28 Opening Moves Normalise ambivalence about attendance. Who is the prime mover, peers, self, line manager? Elicit readiness to change. Elicit concerns: physical, psychological, spiritual, family, social, education/career, forensic. Assess medical risk. Ethical responsibility: Discuss issues of confidentiality. If high risk need to involve others, professionals.

29 Matching Process to Readiness. The Cycle of Change Action Do it Learn from mistakes Preparation Plan &Visualise Implementation Contemplation Struggle pros & cons Precontemplation awareness Self reflection Maintenance Review Prevent relapse

30 Opening Moves Normalise ambivalence about attendance. Who is the prime mover, peers, self, line manager? Elicit readiness to change. Elicit concerns: physical, psychological, spiritual, family, social, education/career, forensic. Assess medical risk. Ethical responsibility: Discuss issues of confidentiality. If high risk need to involve others, professionals.

31 What is the Health and Psychosocial Burden?

32 Morbidity (Johnson et 2002, Striegel Moore et al 2003,Patton et al 2008). Education: interruptions and lower level for AN. (Byford et al 2007). Vocational: 21% on state benefits (Hjern et al 2006). Social networks small (Tiller et al 1997). Communication Skills impaired (Takahasi et al 2006). Carers high burden and distress (Treasure et al 2001).

33 Opening Moves Normalise ambivalence about attendance. Who is the prime mover, peers, self, line manager? Elicit readiness to change. Elicit concerns: physical, psychological, spiritual, family, social, education/career, forensic. Assess medical risk. Ethical responsibility: Discuss issues of confidentiality. If high risk need to involve others, professionals.

34 Is there binge eating? There is often secrecy about the pattern of food intake and the various compensatory strategies. Other addictive and antisocial behaviours can also be present.

35 Physical Signs Parotid or submandibular gland enlargement. Eroded teeth. "Russell's sign" callus on back of hand. Cold blue hands, nose and feet. Lanugo hair.

36 What is the Risk? The Brief Medical Risk Assessment Skeletal power to examine for myopathy which is a good marker of severity. Blood pressure and HR to measure cardiac function and circulation. The fall in BP between sitting & standing & dizziness is a measure of dehydration. Core temperature- level of metabolism.

37 professionals

38 Opening Moves Normalise ambivalence about attendance. Who is the prime mover, peers, self, line manager? Elicit readiness to change. Elicit concerns: physical, psychological, spiritual, family, social, education/career, forensic. Assess medical risk. Ethical responsibility: Discuss issues of confidentiality. If high risk need to involve others, professionals.

39 High risk carers statutory roles Carers needs- distress, burden, confusion Carers in matrix of maintenance

40 How to Manage Eating Disorders: 1.Help move the patient into the position where they are interested in considering change – eg discussing the pros and the cons of their behaviour. 2.A motivational interviewing approach can help with patient's ambivalence about change 3.Guide the patient to an expert resource outlining the long-term effects of starvation, nutrition advice and general information about eating disorders. 3.Counseling about other issues -e.g., relationship problems, perfectionist, rigid and anxious traits. 4.Target the risk & maintaining factors: information processing traits, interpersonal factors, pro- ED beliefs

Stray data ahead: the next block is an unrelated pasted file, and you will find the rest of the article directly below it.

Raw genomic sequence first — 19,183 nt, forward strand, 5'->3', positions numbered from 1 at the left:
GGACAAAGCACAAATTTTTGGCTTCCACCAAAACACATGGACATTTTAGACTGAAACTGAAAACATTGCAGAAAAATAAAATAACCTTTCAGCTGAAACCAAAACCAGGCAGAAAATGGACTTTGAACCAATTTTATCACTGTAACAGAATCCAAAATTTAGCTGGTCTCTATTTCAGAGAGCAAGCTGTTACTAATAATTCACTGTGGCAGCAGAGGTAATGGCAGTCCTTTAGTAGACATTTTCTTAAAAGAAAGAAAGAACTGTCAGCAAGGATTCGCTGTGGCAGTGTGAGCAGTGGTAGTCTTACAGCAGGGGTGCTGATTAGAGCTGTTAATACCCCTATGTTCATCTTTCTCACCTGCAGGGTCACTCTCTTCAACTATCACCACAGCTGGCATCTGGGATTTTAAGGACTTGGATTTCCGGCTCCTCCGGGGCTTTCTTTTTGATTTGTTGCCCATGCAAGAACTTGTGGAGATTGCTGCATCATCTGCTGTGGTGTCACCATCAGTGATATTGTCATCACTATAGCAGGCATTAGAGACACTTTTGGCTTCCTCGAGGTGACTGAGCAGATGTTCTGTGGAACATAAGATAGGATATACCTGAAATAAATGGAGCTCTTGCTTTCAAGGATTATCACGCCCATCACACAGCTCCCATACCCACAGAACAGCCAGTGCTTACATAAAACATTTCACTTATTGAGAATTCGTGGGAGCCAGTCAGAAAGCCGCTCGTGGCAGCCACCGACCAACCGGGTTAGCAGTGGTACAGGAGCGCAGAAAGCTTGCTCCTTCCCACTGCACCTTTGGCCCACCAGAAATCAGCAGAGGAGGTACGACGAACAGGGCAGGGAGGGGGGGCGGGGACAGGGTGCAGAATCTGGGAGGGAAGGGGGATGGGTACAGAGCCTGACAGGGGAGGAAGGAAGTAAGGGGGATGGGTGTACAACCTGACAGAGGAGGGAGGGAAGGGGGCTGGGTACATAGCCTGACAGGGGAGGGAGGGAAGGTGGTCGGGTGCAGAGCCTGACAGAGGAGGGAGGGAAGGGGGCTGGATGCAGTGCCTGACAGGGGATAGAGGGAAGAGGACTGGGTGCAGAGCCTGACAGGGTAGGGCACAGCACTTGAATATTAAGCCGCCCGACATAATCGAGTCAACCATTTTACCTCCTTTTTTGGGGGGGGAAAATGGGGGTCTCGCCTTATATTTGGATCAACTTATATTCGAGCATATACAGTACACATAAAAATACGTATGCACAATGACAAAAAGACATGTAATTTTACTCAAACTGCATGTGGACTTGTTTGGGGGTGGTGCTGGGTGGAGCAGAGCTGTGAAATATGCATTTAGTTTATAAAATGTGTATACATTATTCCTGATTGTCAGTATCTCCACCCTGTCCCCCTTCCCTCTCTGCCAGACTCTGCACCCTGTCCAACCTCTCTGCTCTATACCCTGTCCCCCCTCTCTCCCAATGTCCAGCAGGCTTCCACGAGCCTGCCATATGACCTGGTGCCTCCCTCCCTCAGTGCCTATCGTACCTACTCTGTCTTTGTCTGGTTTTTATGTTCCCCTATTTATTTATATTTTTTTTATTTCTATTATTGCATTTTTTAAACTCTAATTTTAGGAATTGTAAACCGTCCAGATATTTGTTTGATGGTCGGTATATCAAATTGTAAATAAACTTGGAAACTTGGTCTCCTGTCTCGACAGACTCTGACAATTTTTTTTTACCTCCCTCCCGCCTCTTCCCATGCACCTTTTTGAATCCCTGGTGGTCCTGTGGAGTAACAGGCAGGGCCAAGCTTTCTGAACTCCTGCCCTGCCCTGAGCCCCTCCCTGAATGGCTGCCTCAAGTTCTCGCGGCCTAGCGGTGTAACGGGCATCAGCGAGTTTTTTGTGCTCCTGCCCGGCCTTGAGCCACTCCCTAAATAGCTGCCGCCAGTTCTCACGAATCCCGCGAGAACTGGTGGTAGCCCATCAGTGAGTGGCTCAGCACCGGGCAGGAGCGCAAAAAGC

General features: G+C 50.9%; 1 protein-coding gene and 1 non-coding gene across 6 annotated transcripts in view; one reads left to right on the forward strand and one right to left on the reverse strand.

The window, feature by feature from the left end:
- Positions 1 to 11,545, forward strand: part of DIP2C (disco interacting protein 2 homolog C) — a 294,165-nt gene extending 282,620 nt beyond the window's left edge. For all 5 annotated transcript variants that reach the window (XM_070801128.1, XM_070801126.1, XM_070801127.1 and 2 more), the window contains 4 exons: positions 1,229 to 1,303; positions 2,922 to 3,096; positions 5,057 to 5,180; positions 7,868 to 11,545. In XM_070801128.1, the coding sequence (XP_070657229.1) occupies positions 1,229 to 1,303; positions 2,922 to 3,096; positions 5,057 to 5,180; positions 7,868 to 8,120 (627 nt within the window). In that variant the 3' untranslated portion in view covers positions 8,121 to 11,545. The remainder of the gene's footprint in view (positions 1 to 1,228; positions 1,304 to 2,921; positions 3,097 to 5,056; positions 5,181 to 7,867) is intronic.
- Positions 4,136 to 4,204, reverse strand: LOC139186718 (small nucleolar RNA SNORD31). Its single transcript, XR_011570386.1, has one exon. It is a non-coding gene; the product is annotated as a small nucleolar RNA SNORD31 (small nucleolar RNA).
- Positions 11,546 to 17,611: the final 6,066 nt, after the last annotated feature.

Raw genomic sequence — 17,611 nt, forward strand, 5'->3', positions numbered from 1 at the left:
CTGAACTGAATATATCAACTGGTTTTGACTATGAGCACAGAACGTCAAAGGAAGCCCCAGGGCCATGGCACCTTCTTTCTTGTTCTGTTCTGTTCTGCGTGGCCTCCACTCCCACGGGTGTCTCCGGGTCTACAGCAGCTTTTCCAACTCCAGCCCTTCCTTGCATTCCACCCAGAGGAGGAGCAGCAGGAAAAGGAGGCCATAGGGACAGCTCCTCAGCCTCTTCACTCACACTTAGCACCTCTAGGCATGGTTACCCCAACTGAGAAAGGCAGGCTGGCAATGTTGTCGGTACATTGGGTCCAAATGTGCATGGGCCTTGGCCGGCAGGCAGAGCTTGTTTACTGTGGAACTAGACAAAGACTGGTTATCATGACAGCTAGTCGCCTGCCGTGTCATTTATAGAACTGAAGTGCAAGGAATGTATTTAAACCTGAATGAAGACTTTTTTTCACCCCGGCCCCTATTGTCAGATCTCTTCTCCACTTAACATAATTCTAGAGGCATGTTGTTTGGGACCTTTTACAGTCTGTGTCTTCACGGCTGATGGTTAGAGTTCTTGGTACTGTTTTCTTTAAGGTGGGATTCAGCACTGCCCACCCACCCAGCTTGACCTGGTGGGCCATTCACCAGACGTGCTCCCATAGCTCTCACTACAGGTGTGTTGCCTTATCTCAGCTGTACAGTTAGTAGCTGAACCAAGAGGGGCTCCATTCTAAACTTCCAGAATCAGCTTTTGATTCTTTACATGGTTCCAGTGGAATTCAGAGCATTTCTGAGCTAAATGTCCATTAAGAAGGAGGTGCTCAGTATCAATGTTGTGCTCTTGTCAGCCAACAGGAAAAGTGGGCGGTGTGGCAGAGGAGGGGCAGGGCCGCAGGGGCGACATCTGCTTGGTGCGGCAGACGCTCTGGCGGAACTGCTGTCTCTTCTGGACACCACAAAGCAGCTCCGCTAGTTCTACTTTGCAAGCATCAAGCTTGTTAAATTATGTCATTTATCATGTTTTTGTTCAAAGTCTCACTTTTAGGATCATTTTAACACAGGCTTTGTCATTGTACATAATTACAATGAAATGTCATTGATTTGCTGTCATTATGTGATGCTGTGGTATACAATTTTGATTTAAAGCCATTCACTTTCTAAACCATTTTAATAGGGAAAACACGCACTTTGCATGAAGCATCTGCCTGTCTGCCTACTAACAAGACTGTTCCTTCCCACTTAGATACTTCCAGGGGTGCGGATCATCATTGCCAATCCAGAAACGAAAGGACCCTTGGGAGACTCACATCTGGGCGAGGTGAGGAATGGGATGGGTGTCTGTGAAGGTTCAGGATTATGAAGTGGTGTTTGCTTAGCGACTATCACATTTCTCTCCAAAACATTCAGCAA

41 Cochrane systematic reviews: AN Outpatient psychotherapy Specific >non specific Hay et al 2008 AntidepressantsLittle effect Claudino et al 2006 Family therapyIn progress Fisher et al 2008 AntipsychoticsIn progress Claudino et al

42 Cochrane systematic reviews: BN Outpatient psychotherapy CBT large Hay et al 2003 AntidepressantsCBT Large effect Bacaltchuk 2003 Antidepressants & therapy Large effects Bacaltchuk 2001 Self helpSmall effect Perkins 2006

43 Technology: Guided Self Help Education and skills based self help. Books DVDs Web based programmes – offer interactive element Treasure, J. (1997). Anorexia Nervosa. A Survival Guide for Sufferers and Those Caring for Someone with an Eating Disorder. Psychology Press, Hove, Sussex. Schmidt U, Treasure J. (1993) Getting Better Bit(e) by Bit(e). A survival kit for sufferers of bulimia nervosa and binge eating disorder Brunner-Routledge. Treasure J, Smith G, & Crane A 2007, Skills-based Learning in Caring for a Loved One with an Eating Disorder: The new Maudsley Method. Routledge.

44 Conclusion A spectrum of eating disorders now exist. The risk of binge eating disorders has increased for cohorts born after Cognitive, emotional and physical factors can impact on vocational functioning. Engagement into treatment can be difficult for AN. Guided self care is a useful first step. Good results for psychotherapy BN –majority AN now manage out of hospital.